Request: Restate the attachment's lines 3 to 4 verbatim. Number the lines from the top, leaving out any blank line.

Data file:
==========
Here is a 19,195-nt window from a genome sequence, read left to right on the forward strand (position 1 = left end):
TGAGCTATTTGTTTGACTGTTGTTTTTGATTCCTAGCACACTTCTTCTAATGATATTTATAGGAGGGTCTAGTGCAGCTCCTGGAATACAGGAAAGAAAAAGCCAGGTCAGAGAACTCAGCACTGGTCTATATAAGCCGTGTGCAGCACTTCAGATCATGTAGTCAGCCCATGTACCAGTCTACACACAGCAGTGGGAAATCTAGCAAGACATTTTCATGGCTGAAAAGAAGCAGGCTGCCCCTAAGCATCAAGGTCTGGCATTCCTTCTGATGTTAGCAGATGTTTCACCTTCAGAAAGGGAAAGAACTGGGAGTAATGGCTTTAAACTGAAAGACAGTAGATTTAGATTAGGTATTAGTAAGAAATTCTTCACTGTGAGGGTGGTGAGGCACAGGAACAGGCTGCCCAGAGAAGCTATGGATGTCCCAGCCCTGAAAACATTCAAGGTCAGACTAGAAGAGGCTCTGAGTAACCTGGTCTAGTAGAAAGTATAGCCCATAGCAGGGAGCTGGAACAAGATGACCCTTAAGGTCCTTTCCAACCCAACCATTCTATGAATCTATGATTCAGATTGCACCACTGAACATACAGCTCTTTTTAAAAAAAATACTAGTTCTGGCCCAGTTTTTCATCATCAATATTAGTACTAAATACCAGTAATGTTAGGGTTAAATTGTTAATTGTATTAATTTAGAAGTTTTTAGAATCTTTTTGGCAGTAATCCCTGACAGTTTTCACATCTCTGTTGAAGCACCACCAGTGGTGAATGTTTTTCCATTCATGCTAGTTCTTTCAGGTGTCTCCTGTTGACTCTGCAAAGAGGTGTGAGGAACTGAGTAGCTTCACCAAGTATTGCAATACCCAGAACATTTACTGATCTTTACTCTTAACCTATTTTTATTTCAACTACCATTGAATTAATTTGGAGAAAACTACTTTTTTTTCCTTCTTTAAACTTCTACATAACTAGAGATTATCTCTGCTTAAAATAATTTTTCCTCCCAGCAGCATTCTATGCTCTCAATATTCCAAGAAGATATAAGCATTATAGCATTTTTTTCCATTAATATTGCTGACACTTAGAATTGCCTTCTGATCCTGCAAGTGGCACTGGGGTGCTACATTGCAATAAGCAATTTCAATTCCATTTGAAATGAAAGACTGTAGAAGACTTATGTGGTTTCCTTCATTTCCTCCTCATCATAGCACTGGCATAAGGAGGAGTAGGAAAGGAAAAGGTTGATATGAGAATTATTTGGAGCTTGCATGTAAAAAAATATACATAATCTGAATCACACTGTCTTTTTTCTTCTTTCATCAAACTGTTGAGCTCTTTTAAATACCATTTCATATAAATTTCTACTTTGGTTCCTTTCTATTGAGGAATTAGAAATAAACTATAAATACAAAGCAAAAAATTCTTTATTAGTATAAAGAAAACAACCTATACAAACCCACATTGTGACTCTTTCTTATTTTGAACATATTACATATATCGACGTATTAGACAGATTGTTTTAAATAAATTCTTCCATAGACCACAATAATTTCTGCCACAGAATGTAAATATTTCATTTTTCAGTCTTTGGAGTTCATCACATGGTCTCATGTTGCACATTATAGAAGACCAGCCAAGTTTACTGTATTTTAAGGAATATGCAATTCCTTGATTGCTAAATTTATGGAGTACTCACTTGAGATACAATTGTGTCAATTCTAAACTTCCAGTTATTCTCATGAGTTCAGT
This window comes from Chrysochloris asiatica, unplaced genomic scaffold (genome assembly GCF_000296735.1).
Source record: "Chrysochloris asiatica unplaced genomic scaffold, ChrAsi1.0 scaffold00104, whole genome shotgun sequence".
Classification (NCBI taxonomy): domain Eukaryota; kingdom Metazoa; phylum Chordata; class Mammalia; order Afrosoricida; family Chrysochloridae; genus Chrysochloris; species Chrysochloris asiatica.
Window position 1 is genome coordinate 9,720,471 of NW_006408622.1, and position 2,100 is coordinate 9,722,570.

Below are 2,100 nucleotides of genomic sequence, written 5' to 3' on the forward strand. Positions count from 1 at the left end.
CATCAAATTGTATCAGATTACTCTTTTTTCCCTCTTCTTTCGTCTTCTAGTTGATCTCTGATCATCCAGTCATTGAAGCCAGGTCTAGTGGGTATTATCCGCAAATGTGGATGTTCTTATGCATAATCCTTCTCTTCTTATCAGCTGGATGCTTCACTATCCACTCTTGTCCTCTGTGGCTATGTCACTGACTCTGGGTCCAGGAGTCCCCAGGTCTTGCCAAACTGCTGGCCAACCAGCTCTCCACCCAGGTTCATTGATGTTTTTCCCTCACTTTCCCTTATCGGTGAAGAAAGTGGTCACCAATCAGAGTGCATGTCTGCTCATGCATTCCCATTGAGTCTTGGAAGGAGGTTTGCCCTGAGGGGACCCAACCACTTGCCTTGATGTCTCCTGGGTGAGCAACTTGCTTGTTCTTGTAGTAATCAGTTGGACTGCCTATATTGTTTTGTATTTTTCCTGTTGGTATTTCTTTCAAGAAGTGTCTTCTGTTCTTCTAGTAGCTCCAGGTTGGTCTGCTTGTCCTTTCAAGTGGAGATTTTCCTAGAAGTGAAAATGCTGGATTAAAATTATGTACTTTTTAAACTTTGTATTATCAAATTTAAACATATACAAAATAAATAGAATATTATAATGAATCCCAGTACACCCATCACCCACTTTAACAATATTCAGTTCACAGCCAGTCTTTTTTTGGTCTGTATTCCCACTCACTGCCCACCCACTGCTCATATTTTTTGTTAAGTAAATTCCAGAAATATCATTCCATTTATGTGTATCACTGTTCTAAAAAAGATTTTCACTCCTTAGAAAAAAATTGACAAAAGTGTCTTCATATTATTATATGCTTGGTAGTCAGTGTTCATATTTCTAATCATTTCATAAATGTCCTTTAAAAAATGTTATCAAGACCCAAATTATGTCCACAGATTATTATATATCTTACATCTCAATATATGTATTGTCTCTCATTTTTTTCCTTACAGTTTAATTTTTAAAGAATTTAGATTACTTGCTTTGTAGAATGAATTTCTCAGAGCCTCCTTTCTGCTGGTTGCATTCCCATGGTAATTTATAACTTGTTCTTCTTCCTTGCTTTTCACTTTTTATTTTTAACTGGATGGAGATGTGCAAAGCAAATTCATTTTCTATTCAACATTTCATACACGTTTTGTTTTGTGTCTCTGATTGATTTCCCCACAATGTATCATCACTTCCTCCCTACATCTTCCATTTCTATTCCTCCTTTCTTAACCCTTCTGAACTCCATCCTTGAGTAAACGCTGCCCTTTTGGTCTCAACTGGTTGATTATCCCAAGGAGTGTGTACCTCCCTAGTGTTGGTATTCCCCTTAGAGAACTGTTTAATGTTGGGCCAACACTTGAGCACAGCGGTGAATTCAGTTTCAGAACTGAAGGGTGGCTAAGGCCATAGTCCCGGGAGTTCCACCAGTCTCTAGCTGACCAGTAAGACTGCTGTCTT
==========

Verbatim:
This window comes from Chrysochloris asiatica, unplaced genomic scaffold (genome assembly GCF_000296735.1).
Source record: "Chrysochloris asiatica unplaced genomic scaffold, ChrAsi1.0 scaffold00104, whole genome shotgun sequence".